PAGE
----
In an era when people want food with story, bison rancher Ken Klemm is catering to their curiosity by sponsoring a traveling museum exhibit that puts the meat he produces into a rich cultural and historical context.

In an era when people want food with story, bison rancher Ken Klemm is catering to their curiosity by sponsoring a traveling museum exhibit that puts the meat he produces into a rich cultural and historical context.

Before arriving at the High Plains Museum in Goodland, Kansas, the 1,200 square foot exhibit appeared at the National Bison Conference in Denver in January and is scheduled to move to museums in Iowa and Montana in the months to come.

Along with displaying artifacts and informational panels, the museum is also hosting a series of special events. The final session is set for Saturday, March 11, at 2 p.m., with historical accounts and storytelling by John Carson, the great-grandson of Kit Carson and a park ranger at Bent’s Old Fort National Historical Site.

“So many people don’t understand the history and how these animals literally built the soil we are standing on,” Klemm said of his desire to host the exhibit. “I just thought it was a win-win to do this.”

Ancient and enduring as the species is, it also fits well with contemporary trends in modern food and dining. It’s naturally produced (bison apparently don’t take well to artificial insemination), native to North America (rather than imported) and its production helps to enhance ecological and agricultural diversity.

“The trends supporting this industry haven’t gone away, they’ve intensified. It’s not a fad,” Klemm said during an informational panel held at the museum. “You can’t get more natural or sustainable than something that has been part of our eco-system for thousands of years,” added Dave Carter, the executive director of the National Bison Association, based in Denver, who also participated at the event.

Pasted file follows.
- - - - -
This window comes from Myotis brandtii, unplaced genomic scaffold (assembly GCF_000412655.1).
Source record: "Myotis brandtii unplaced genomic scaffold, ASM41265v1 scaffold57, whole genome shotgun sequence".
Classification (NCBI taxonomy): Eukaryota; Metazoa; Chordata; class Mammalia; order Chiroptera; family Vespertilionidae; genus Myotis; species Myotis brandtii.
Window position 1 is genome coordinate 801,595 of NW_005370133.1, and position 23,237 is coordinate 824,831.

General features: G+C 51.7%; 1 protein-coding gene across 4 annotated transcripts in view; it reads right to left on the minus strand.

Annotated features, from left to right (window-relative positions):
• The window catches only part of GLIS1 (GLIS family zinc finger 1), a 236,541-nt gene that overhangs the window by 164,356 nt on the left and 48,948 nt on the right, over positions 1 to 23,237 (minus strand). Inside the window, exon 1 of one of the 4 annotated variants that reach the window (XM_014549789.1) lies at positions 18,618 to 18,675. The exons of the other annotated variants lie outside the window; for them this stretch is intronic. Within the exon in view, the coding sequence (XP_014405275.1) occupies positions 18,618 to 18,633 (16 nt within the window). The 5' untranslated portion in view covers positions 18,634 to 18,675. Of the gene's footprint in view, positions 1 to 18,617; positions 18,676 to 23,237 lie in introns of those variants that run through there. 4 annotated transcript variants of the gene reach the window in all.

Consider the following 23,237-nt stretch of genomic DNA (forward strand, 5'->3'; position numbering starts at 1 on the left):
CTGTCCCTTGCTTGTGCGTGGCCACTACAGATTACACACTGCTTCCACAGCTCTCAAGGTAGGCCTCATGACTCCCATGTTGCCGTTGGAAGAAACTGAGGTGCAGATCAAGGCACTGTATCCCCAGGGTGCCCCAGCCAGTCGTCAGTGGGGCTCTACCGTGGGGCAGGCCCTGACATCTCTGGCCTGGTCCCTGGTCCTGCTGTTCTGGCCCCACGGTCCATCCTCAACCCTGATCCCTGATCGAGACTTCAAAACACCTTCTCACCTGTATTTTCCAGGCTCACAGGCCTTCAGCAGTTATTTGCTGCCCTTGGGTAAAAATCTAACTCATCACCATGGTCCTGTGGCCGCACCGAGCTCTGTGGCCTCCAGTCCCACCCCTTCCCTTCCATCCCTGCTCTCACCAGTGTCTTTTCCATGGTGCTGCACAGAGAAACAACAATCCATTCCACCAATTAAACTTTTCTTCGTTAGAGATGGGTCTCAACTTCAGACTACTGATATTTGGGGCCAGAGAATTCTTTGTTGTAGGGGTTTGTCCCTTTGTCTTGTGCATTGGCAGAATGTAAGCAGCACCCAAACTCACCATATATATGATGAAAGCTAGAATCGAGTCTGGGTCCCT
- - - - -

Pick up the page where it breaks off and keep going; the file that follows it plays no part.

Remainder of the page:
To highlight the goodwill the animals inspire, the two pointed out that when the bison was designated as the national mammal last spring, the vote by Congress was unanimous, transcending the political rancor in Washington D.C. “The neat thing is how it crosses lines,” Klemm said, highlighting another recent case in which he was able to host a group of visitors from the Taos Pueblo to share his interest in sustainable ranching.

The bison story is vivid with survival and resurrection. In the late 1880s, they nearly died out, when reportedly fewer than 800 were left. That tragic arc also played out in the marketplace during the industry’s dramatic boom and bust of the late 1990s. Klemm, who also runs grass-fed beef cattle in conjunction with his bison herd on a ranch north of town, said it was Allan Savory’s model of holistic management and an enduring belief in how bison fit the landscape that helped him weather the rollercoaster.

Kevin Rippe, an ag lender based at Atwood, Kansas, said now that the market has stabilized the “comfort level” for financing bison production has increased. “Ten years ago getting financing was more of a challenge than it is now,” he said.

Farm Service Agency-backed beginning farmer loans, in particular, are one way for new and younger producers to enter the business. In fact, that’s how Klemm himself got started nearly three decades ago.

Having agricultural experience and access to a contiguous land base, which minimizes the need to corral and haul bison between pastures, are factors Rippe said he would look for in a successful loan application.

One challenge traditionally has been establishing a market value for bison, since they aren’t typically sold through local auctions the way cattle are, he noted.

Still, Carter was quick to counter that the market’s uniqueness has a silver lining. Bison prices aren’t tied to cattle prices and have actually moved in an inverse relationship in recent years.

“We as an industry wanted to decouple ourselves from that market,” he said. “Commodity producers are on one path, but if I’m a rancher I don’t want to be a commodity producer. After we made that choice, we really began to evolve as a business.”

The federal Ag Marketing Service, he added, has been tracking bison prices since 2004.

The cattle industry today still dwarfs the bison trade. Approximately 120,000 cattle are processed every day in the U.S. compared to just 60,000 bison in an entire year. The average consumer eats about 55 pounds of beef annually and only a fraction of a pound of bison meat.

Still, by relating the colorful history and cultural significance of the iconic animals, bison producers hope to convince consumers that in addition to having a place in history the animals deserve to be featured more often on their dinner plates.

“There’s huge growth potential,” Klemm said. “This is the only agricultural industry I know that doesn’t have an oversupply problem right now.”